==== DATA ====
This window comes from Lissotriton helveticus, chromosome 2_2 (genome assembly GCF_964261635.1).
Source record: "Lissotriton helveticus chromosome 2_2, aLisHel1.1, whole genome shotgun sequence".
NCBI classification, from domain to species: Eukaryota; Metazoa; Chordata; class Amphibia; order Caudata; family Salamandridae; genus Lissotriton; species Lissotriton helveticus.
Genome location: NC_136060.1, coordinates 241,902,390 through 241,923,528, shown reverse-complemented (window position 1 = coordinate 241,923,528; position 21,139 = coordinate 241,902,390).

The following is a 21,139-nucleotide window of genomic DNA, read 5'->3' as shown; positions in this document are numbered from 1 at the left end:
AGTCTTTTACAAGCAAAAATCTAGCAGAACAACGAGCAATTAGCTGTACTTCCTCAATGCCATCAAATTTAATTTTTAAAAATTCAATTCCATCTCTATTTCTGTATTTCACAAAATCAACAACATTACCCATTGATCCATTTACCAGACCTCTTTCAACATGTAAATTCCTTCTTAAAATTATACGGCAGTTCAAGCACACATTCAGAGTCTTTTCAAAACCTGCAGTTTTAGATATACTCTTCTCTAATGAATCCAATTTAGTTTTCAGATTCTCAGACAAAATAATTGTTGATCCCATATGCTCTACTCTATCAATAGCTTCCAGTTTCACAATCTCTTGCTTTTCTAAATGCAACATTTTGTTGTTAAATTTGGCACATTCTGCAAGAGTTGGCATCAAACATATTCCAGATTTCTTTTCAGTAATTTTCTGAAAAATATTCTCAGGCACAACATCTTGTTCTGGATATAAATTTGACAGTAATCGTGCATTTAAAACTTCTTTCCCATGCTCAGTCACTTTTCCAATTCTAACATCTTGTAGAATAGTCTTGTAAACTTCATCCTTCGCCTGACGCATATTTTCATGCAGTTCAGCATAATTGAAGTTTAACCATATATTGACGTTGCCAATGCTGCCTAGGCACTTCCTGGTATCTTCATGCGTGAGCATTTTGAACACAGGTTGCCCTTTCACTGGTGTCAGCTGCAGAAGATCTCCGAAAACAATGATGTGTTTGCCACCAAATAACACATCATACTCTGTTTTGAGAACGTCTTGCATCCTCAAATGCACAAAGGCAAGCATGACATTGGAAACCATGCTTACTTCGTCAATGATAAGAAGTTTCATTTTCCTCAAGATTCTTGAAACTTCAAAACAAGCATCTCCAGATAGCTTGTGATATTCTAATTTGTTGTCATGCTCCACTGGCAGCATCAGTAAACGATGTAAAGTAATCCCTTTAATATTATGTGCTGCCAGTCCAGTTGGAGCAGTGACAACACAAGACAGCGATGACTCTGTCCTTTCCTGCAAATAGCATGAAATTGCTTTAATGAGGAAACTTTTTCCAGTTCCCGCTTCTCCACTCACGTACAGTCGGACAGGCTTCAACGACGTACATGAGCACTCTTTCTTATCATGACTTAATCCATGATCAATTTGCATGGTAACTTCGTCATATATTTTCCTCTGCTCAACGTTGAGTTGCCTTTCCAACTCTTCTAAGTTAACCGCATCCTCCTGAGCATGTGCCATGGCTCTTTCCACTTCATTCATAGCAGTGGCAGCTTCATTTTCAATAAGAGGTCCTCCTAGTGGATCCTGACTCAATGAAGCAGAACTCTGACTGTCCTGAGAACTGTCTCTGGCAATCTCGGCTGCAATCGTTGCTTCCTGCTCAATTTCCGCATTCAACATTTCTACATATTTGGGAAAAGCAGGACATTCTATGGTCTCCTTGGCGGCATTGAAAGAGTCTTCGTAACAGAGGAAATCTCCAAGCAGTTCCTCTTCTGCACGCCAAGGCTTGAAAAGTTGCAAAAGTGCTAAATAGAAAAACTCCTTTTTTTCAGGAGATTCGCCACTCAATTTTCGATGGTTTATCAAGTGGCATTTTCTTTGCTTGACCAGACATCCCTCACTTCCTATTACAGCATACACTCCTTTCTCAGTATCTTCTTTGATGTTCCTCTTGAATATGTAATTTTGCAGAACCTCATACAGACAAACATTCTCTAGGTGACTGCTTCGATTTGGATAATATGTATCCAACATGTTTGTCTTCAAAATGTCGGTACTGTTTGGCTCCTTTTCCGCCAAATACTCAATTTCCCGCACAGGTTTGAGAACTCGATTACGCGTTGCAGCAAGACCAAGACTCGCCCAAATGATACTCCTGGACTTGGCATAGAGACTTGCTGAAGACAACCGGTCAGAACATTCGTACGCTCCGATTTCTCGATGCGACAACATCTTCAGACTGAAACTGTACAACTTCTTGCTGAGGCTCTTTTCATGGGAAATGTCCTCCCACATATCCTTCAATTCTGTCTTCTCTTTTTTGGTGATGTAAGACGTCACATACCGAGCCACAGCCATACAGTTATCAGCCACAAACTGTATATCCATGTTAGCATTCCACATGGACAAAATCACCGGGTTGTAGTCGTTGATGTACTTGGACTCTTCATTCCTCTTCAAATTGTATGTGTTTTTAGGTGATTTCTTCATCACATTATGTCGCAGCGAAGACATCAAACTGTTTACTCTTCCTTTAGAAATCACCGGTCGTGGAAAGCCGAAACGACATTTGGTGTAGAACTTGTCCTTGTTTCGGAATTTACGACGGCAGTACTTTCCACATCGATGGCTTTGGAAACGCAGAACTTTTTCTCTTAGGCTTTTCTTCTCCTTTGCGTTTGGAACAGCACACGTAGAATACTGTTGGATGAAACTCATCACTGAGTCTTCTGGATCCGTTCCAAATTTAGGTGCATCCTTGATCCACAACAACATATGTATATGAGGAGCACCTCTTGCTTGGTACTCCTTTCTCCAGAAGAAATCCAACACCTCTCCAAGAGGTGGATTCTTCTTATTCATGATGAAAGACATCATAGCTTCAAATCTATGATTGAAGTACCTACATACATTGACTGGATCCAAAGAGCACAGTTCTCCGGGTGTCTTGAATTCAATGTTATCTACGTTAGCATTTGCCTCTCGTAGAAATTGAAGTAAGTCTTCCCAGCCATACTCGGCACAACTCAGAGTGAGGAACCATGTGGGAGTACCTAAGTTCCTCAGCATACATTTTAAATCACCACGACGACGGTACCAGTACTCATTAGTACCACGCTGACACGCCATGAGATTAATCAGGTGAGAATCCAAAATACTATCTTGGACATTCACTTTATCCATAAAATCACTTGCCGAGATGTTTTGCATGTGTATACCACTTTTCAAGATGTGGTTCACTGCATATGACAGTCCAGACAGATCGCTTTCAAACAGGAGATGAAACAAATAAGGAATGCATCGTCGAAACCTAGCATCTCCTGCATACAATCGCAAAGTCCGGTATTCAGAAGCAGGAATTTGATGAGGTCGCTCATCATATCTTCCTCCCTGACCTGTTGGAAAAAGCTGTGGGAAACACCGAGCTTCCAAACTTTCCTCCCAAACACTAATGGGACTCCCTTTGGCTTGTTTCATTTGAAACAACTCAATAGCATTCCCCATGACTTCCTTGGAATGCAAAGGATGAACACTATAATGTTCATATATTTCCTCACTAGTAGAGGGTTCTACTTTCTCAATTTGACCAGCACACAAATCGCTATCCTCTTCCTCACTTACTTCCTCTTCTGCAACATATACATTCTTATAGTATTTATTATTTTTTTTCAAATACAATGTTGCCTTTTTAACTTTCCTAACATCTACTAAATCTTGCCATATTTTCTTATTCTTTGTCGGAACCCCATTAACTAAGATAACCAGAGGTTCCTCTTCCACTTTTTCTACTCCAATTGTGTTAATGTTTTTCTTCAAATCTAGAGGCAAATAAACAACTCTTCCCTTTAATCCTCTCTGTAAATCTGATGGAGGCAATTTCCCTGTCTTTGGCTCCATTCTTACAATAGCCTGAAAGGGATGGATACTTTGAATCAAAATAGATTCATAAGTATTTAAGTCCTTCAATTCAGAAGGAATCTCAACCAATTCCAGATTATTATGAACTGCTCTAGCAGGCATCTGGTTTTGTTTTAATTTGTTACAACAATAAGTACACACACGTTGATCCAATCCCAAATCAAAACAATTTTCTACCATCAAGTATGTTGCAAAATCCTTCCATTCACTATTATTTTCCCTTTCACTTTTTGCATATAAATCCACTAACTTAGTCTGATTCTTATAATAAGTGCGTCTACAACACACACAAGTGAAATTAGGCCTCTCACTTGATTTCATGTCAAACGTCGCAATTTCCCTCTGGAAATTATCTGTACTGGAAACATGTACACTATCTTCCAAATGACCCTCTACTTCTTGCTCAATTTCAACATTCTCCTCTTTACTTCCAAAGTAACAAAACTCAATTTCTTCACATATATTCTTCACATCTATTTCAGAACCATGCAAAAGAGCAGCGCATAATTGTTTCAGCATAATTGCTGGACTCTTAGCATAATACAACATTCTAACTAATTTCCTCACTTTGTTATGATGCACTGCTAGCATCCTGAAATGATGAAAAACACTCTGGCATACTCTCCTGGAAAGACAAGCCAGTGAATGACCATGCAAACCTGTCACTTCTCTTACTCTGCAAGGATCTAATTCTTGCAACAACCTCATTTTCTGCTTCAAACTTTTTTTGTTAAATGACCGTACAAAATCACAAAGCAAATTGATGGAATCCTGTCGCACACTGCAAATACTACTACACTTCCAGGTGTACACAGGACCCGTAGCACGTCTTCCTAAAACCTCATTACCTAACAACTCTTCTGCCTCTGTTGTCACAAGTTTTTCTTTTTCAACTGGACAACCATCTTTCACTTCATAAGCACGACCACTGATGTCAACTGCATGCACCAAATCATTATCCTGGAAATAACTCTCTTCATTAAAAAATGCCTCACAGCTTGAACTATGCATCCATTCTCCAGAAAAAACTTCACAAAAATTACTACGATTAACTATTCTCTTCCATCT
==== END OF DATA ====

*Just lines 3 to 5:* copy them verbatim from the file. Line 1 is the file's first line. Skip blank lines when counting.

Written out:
NCBI classification, from domain to species: Eukaryota; Metazoa; Chordata; class Amphibia; order Caudata; family Salamandridae; genus Lissotriton; species Lissotriton helveticus.
Genome location: NC_136060.1, coordinates 241,902,390 through 241,923,528, shown reverse-complemented (window position 1 = coordinate 241,923,528; position 21,139 = coordinate 241,902,390).

The following is a 21,139-nucleotide window of genomic DNA, read 5'->3' as shown; positions in this document are numbered from 1 at the left end: